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Why Parents Need to be Concerned About Heroin

Published on: December 30, 2013

Syringe, spoon and heroinWhile alcohol and marijuana are by far the most popular substances used by youth who choose to get high, there is concern about increases in the number of young people turning to heroin.

In the most recent Healthy Youth Survey completed in King County (given every two years in schools), just under four percent of 10th and 12th grade students reported using heroin. Youth Eastside Services, one of the largest adolescent drug and alcohol treatment programs in the area, had no clients reporting heroin use in 2010; in 2012, 6% of said they used heroin.

The King County Helpline had nearly 1,200 calls about heroin in 2012, the #1 call regarding drugs. Prescription pain killers were #2, with over 800 calls. Treatment for heroin addiction also rose substantially in King County between 2010 and 2012.

While these numbers may seem small, they are particularly concerning because heroin addiction is one of the most difficult to treat due to the painful withdrawal symptoms and strong cravings. It usually requires medically assisted detox, and even with that, treatment has a high failure rate. There is also potential for contamination of the drug, which can cause life-threatening reactions.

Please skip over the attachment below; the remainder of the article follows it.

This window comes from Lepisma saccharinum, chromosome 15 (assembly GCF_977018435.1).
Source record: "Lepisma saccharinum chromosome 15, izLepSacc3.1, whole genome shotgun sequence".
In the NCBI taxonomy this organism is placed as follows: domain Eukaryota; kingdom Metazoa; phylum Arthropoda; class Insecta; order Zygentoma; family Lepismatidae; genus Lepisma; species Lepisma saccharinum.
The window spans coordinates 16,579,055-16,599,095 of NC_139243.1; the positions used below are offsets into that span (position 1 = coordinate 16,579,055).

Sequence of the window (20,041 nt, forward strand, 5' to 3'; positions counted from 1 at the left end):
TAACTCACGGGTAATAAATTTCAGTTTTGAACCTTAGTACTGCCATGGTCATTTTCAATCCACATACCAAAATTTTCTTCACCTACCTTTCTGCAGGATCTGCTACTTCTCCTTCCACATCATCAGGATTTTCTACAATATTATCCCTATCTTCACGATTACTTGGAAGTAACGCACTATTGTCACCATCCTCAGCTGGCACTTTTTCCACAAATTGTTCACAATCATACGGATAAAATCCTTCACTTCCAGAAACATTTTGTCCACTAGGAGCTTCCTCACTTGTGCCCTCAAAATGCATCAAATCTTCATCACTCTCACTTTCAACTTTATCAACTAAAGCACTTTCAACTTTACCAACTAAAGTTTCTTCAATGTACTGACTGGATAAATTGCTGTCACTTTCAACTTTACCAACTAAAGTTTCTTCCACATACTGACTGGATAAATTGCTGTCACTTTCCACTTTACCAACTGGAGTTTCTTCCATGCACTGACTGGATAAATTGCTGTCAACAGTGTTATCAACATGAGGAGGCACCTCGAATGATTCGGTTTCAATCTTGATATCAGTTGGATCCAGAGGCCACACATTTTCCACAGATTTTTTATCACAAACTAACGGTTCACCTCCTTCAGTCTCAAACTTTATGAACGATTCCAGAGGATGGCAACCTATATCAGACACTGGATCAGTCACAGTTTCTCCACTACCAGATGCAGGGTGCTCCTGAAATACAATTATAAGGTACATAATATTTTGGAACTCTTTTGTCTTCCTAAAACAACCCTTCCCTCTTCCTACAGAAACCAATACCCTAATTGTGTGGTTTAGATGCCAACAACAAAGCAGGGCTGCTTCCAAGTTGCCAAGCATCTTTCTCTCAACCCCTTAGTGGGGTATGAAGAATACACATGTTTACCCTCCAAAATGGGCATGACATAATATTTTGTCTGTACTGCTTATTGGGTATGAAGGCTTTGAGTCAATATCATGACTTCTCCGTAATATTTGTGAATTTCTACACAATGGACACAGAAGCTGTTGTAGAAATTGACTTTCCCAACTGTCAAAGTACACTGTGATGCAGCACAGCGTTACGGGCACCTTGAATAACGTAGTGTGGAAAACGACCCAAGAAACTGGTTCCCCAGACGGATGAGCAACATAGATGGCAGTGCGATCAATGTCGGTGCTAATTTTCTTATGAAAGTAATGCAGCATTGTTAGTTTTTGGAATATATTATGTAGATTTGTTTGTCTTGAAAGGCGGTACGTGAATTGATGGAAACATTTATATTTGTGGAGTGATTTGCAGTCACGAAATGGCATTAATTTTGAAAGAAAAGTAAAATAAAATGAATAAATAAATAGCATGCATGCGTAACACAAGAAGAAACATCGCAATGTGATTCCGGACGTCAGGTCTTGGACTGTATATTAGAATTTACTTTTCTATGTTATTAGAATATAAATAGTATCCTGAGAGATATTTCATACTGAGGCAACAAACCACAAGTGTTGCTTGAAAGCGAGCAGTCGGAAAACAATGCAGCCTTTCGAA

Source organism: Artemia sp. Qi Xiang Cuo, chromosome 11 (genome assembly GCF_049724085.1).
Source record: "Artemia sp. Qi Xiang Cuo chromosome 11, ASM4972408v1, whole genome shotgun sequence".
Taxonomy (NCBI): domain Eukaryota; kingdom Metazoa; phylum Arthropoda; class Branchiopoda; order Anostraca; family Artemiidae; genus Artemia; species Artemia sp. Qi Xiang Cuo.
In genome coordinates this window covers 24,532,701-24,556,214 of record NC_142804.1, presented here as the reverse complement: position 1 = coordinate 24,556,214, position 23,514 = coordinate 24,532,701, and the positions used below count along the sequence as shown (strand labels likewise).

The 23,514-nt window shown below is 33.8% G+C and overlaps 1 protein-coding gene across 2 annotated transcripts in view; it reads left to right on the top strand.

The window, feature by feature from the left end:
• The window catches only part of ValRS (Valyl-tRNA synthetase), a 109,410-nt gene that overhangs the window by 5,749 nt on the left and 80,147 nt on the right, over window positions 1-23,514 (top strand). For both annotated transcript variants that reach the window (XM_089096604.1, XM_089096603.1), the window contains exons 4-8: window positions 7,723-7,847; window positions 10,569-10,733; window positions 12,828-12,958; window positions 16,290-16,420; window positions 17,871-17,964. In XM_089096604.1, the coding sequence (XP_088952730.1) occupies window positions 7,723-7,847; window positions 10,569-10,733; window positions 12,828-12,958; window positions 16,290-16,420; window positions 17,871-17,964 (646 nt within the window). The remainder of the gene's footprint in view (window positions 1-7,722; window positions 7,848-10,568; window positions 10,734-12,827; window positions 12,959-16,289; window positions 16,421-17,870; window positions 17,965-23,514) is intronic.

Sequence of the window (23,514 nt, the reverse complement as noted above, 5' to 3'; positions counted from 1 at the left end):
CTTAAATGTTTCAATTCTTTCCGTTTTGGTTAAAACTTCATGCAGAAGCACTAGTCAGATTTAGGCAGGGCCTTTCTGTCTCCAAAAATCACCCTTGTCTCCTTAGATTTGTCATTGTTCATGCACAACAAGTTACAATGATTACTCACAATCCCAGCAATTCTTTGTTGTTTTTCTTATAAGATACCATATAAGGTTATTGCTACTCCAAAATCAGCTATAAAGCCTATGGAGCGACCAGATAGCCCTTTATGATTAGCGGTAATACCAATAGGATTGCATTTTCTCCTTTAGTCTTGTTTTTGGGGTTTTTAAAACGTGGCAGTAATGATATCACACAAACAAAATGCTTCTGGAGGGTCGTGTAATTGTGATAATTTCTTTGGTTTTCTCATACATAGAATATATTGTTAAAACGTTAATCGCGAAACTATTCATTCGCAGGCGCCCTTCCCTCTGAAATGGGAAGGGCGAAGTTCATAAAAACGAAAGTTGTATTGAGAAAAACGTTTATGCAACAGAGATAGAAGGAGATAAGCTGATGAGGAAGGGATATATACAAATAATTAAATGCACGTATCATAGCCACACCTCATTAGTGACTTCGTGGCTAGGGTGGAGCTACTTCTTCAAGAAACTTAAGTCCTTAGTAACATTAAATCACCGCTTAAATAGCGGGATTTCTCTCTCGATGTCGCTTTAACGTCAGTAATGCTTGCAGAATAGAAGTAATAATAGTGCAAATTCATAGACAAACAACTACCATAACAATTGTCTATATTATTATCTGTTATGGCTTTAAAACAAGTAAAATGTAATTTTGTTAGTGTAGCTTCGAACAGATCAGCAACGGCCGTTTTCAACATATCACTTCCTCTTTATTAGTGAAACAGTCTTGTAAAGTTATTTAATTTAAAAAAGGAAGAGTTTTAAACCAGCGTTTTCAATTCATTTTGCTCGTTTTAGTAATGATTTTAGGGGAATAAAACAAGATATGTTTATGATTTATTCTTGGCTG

Most young heroin users start with abuse of prescription painkillers. In recent years, the efforts to educate medical providers and parents about the risks of these drugs has led to a decrease in their availability and an increase in the street price—upward of $80 per pill in some cases.

Heroin, by comparison, is relatively cheap—$10 for a hit that will give a person a high for two to four hours, or $20 for a small bag. Typically, young people begin by smoking heroin, which takes nothing more than a lighter and piece of tin foil. Signs of this kind of use include black smudges on hands, clothes, walls or carpet, and wads of tin foil in the trash.

Unfortunately, the addictive nature of heroin tends to result in increased use. The phenomenon known as “chasing the dragon” leaves a user trying to obtain the high they had the first time they tried heroin, which may escalate to shooting up, which is use by injection.

It’s hard for any parent to visualize the same child who wailed over every vaccination willingly inserting a needle into his or her own vein, but I assure you it is happening with teens in our area. Using a needle to inject drugs also comes with increased risks for diseases, such as HIV and hepatitis, from sharing needles. It is also easier to overdose via injection.

As parents, we need to be talking with our kids about all drugs—alcohol, marijuana, prescription medications and heroin. Talk about the risks, the damage to the growing brain and chances for addiction. Studies show that when parents express a strong disapproval for something, kids are less likely to participate in it. For more information on talking to your kids about drugs, and other issues of adolescence, visit or

87Patti Skelton-McGougan is Executive Director of Youth Eastside Services (YES). YES is a nonprofit organization and a leading provider of youth counseling and substance abuse services in the region. Since 1968, YES has been a lifeline for kids and families, offering treatment, education and prevention services to help youth become healthy, confident and self-reliant and families to be strong, supportive and loving. While YES accepts insurance, Medicaid and offers a sliding scale, no one is turned away for inability to pay.

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